You know the drill. You were given a plum assignment. You retreated to your grotto, spent hours in thought and research, landed on an idea, and began the process of chiseling out the masterpiece. “This is it”, you thought.
A momentary fantasy invades – you’re being lifted onto shoulders, the crowd chants your name, you’re promoted to Sr VP of Brilliance.
Meanwhile, back in the real world, you finish your presentation and the client pauses thoughtfully. “Uhh… what else do you have?”
You’ve been shot down like a fat squirrel from a Swamp Cyprus. Your head’s spinning. Your ears burn. The temptation to defend wells up in your guts.
We’ve all been there. Whether you’re an Art Director or an Actuary, we’ve all had our inner genius slaughtered on the presentation alter. I certainly have… more times than I care to count. The deflation and frustration are real. And really hard to swallow. But I've learned that once I recover from the punch to the throat, a moment of real clarity can magically dawn... if I can keep 3 things in mind:
1. It’s not about me.
Few things are more hurtful than having our ideas rejected. But when Rejection takes a leak on my shoes, it’s time to retreat to the basics– the most basic of which is, it’s not about me. The universe, and everything in it, doesn’t revolve around me and my ideas. It doesn’t owe me anything. So when I fall in love with my own idea I can lose sight of my immediate purpose, which is solving the clients communication challenge. Their best interest needs to be at the center of my current world… not me and my ego. I don’t need to be offended. I need to recalculate.
2. My client has a lot of insight for me.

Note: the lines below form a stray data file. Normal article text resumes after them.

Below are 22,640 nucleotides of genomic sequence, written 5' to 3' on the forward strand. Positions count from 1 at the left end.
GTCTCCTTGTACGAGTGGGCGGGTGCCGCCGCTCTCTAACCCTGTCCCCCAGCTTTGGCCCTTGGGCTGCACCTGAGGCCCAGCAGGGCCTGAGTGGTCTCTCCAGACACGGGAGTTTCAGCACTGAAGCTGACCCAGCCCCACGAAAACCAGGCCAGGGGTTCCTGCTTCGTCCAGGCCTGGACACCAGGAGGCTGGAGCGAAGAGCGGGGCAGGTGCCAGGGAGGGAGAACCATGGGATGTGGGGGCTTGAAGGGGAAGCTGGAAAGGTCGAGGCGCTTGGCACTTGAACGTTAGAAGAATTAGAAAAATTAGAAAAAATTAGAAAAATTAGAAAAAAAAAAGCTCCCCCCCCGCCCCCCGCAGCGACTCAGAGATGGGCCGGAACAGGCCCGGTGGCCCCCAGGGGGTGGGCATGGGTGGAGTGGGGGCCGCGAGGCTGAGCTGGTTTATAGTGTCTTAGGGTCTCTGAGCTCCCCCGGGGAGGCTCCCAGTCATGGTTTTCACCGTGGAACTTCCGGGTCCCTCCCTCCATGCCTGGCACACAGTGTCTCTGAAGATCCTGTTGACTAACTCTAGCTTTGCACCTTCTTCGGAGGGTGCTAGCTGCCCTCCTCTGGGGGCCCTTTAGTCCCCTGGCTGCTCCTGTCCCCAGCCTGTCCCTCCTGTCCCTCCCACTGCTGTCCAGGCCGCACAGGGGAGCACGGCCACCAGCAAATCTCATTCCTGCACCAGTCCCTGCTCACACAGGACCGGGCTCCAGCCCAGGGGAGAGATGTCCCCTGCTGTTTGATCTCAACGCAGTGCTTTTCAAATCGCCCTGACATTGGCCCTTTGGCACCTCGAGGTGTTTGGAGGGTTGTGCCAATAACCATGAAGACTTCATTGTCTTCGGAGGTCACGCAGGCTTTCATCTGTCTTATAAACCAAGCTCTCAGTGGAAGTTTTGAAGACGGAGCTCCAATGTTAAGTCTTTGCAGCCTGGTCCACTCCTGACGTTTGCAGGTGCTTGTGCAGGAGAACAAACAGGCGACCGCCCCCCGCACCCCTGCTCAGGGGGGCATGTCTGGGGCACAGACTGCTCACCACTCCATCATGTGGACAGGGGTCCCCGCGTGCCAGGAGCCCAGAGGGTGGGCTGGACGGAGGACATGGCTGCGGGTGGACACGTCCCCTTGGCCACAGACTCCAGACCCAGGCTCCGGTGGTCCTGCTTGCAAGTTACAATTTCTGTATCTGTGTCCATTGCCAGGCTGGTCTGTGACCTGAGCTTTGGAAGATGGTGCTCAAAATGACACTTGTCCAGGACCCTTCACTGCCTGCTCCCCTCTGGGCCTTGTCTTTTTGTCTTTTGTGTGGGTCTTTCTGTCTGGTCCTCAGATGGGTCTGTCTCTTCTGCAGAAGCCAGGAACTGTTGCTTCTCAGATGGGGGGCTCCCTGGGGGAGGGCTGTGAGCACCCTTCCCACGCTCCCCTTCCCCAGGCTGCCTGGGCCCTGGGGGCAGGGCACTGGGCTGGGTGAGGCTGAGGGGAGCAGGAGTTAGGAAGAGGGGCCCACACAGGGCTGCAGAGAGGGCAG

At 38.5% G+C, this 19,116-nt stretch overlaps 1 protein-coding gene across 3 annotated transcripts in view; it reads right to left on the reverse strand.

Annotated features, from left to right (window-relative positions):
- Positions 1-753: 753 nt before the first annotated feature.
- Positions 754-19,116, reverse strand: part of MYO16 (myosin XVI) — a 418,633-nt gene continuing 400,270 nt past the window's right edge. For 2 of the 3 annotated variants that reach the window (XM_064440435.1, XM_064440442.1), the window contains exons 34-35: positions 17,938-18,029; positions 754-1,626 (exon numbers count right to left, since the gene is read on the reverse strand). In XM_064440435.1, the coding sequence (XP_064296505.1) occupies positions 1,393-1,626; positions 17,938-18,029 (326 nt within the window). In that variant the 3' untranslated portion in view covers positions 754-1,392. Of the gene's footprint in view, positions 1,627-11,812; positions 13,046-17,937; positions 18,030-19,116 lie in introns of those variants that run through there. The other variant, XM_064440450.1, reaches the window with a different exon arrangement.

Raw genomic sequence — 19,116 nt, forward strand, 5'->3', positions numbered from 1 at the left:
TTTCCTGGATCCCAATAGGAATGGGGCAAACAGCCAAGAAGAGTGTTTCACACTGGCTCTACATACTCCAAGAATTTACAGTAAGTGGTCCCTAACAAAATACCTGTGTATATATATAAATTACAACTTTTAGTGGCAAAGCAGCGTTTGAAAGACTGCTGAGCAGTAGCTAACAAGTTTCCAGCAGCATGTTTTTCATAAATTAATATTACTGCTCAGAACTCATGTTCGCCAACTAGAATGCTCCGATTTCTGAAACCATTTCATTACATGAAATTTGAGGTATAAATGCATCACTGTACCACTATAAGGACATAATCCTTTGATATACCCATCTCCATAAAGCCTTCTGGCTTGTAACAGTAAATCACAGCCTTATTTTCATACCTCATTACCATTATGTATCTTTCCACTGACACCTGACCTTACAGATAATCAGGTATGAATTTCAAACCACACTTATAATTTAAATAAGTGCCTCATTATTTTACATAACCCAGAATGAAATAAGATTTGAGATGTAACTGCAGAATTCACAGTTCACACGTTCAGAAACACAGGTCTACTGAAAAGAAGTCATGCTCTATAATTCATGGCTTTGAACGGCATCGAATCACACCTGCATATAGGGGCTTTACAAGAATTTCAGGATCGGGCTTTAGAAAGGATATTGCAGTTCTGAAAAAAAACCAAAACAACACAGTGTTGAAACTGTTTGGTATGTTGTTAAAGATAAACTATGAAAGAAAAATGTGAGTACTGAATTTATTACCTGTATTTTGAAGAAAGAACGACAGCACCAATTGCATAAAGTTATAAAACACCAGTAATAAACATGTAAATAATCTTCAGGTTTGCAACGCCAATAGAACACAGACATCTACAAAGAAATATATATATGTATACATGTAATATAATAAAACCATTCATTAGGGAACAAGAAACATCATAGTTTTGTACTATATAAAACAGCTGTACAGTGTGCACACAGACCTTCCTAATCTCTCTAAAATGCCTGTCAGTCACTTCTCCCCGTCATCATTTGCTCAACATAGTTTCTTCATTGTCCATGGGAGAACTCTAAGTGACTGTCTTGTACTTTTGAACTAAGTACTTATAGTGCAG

When the urge to defend wells up it's time to listen, not talk. My client has spent more time with their customers, products, and services than I ever will. They have a bank of insights and ideas that are hard-won by time and experience. They may not always know how to express those ideas. But my job is to extract as much from them as I can. The extraction process is more about asking good questions and listening than it is about talking and persuading. If my idea gets rejected, it’s likely because I’m missing information – information my client possesses.
3. Back to the drawing board isn’t a setback… it’s a second chance.
On December 10, 1914 a massive fire erupted in Thomas Edison’s West Orange New Jersey plant. As the legend goes, he told his young son Charles, “Go get your mother and all her friends. They'll never see a fire like this again." When Charles objected, Edison said, "It's all right. We've just got rid of a lot of rubbish."
What if our rejection is viewed as an exercise in getting rid of rubbish, rather than a personal assault? Grinding a blade to a sharp edge happens with friction. Extracting pure gold from the rock happens with fire. Why would we think that weaving an idea to perfection comes without wrestling and tension? It’s a grueling, refining process that leave some ideas in the heap, and keeps only the ones that solve problems.
If you’ve ever nailed it on the first try, congratulations. I would caution you not to get used to it. It usually takes more work than that.